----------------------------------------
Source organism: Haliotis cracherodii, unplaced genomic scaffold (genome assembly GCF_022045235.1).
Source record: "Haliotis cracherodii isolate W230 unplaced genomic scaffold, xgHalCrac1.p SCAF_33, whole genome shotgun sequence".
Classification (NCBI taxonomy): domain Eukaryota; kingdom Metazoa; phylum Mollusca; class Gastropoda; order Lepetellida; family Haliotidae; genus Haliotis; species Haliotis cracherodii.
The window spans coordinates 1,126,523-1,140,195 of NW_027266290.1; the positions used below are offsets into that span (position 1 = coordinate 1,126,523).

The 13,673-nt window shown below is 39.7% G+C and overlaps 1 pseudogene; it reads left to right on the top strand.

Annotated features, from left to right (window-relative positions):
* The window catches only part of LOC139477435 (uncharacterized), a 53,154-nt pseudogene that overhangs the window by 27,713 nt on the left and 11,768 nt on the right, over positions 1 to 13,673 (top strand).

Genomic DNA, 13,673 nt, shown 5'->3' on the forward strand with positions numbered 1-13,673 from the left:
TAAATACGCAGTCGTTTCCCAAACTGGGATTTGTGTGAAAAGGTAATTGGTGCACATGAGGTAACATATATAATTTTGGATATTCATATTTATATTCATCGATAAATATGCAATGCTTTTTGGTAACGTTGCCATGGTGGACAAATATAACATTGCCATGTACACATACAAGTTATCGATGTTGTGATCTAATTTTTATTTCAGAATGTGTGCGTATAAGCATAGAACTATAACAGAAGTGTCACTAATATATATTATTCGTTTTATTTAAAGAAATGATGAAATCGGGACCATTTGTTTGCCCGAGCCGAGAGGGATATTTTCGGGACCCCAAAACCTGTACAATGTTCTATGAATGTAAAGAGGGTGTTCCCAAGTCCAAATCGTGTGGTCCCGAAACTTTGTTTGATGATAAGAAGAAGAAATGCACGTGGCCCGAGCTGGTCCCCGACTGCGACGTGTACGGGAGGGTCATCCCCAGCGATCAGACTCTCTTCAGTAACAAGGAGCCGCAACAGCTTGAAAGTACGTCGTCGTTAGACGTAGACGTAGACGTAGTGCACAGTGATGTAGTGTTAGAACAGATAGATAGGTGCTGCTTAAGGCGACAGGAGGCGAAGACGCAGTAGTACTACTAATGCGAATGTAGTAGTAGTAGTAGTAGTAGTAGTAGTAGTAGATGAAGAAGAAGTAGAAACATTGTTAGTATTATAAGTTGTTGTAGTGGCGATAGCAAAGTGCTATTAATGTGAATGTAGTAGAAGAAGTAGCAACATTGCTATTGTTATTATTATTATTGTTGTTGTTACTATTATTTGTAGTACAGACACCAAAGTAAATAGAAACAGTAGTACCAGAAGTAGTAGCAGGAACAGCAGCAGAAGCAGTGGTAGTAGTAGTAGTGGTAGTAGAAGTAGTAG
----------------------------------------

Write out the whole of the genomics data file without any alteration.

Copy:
Source organism: Haliotis cracherodii, unplaced genomic scaffold (genome assembly GCF_022045235.1).
Source record: "Haliotis cracherodii isolate W230 unplaced genomic scaffold, xgHalCrac1.p SCAF_33, whole genome shotgun sequence".
Classification (NCBI taxonomy): domain Eukaryota; kingdom Metazoa; phylum Mollusca; class Gastropoda; order Lepetellida; family Haliotidae; genus Haliotis; species Haliotis cracherodii.
The window spans coordinates 1,126,523-1,140,195 of NW_027266290.1; the positions used below are offsets into that span (position 1 = coordinate 1,126,523).

The 13,673-nt window shown below is 39.7% G+C and overlaps 1 pseudogene; it reads left to right on the top strand.

Annotated features, from left to right (window-relative positions):
* The window catches only part of LOC139477435 (uncharacterized), a 53,154-nt pseudogene that overhangs the window by 27,713 nt on the left and 11,768 nt on the right, over positions 1 to 13,673 (top strand).

Genomic DNA, 13,673 nt, shown 5'->3' on the forward strand with positions numbered 1-13,673 from the left:
TAAATACGCAGTCGTTTCCCAAACTGGGATTTGTGTGAAAAGGTAATTGGTGCACATGAGGTAACATATATAATTTTGGATATTCATATTTATATTCATCGATAAATATGCAATGCTTTTTGGTAACGTTGCCATGGTGGACAAATATAACATTGCCATGTACACATACAAGTTATCGATGTTGTGATCTAATTTTTATTTCAGAATGTGTGCGTATAAGCATAGAACTATAACAGAAGTGTCACTAATATATATTATTCGTTTTATTTAAAGAAATGATGAAATCGGGACCATTTGTTTGCCCGAGCCGAGAGGGATATTTTCGGGACCCCAAAACCTGTACAATGTTCTATGAATGTAAAGAGGGTGTTCCCAAGTCCAAATCGTGTGGTCCCGAAACTTTGTTTGATGATAAGAAGAAGAAATGCACGTGGCCCGAGCTGGTCCCCGACTGCGACGTGTACGGGAGGGTCATCCCCAGCGATCAGACTCTCTTCAGTAACAAGGAGCCGCAACAGCTTGAAAGTACGTCGTCGTTAGACGTAGACGTAGACGTAGTGCACAGTGATGTAGTGTTAGAACAGATAGATAGGTGCTGCTTAAGGCGACAGGAGGCGAAGACGCAGTAGTACTACTAATGCGAATGTAGTAGTAGTAGTAGTAGTAGTAGTAGTAGTAGATGAAGAAGAAGTAGAAACATTGTTAGTATTATAAGTTGTTGTAGTGGCGATAGCAAAGTGCTATTAATGTGAATGTAGTAGAAGAAGTAGCAACATTGCTATTGTTATTATTATTATTGTTGTTGTTACTATTATTTGTAGTACAGACACCAAAGTAAATAGAAACAGTAGTACCAGAAGTAGTAGCAGGAACAGCAGCAGAAGCAGTGGTAGTAGTAGTAGTGGTAGTAGAAGTAGTAG